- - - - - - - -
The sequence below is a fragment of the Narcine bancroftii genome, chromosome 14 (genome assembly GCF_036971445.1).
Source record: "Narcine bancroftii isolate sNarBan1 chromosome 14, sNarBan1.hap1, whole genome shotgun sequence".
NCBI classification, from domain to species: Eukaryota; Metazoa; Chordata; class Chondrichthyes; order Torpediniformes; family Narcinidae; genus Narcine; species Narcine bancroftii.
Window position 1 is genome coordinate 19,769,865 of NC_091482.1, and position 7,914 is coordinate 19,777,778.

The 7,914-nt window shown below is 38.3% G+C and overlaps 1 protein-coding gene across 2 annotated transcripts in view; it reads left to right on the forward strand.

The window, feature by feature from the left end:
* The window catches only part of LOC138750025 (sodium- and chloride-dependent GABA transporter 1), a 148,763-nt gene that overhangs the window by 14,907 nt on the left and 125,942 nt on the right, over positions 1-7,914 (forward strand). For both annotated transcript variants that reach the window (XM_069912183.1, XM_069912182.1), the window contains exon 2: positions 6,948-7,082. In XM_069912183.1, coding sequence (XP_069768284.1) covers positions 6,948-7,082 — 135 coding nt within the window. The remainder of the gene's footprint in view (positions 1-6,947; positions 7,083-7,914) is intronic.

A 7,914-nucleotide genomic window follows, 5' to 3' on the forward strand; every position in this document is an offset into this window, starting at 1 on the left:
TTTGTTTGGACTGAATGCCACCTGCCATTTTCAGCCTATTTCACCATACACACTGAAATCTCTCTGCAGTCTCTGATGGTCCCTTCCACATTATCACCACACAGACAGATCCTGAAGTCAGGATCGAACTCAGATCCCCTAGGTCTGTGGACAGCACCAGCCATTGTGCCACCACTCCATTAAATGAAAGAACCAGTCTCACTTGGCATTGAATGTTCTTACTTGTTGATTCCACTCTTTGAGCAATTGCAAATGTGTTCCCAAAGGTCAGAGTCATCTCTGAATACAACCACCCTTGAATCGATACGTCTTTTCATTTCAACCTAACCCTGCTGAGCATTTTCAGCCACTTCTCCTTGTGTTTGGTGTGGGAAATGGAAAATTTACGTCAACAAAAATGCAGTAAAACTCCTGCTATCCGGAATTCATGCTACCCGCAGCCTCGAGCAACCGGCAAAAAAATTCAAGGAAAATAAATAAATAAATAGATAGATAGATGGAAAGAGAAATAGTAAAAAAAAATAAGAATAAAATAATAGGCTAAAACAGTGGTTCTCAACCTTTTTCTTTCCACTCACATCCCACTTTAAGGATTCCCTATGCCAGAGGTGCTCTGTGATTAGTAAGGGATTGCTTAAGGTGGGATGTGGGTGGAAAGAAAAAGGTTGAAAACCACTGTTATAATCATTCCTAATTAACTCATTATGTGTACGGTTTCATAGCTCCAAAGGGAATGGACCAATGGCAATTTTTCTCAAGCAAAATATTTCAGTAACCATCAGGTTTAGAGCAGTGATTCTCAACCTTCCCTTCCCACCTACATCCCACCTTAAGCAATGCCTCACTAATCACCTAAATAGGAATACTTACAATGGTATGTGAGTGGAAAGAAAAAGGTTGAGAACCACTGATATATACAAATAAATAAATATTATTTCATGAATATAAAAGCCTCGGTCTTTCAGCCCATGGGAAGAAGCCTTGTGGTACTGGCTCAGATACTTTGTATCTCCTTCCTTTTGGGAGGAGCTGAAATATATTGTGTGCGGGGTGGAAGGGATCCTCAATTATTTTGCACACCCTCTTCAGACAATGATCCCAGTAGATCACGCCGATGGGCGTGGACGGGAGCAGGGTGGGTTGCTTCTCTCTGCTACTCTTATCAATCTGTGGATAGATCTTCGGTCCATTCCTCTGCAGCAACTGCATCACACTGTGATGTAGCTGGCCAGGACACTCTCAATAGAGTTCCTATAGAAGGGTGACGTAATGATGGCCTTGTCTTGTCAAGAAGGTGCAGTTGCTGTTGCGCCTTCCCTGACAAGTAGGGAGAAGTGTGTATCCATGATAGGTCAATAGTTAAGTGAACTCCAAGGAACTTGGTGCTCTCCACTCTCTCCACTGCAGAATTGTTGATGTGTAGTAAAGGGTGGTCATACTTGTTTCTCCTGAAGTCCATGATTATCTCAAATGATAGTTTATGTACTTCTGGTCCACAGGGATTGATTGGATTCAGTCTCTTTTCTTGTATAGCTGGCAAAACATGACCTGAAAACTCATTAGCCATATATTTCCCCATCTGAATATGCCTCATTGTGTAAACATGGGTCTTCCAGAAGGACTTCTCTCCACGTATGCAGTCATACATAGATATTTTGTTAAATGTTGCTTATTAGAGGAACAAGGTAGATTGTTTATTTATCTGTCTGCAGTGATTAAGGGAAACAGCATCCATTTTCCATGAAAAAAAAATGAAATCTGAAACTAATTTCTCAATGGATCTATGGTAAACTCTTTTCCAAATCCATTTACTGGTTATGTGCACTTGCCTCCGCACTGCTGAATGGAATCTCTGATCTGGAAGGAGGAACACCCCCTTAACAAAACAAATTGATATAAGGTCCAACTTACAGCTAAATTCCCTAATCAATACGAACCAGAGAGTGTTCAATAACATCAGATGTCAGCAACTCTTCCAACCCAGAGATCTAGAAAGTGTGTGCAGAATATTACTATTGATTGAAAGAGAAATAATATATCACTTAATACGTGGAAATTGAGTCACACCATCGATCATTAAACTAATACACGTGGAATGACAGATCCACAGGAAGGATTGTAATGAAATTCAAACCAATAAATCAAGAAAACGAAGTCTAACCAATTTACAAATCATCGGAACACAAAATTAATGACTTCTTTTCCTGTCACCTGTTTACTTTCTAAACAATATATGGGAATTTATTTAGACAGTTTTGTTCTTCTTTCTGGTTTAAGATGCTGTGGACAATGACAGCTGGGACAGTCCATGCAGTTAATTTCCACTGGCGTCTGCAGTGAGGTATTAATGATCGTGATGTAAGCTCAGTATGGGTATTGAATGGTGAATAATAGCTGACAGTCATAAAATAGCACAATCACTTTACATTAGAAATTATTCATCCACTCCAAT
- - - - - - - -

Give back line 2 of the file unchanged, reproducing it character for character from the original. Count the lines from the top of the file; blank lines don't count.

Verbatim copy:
Source record: "Narcine bancroftii isolate sNarBan1 chromosome 14, sNarBan1.hap1, whole genome shotgun sequence".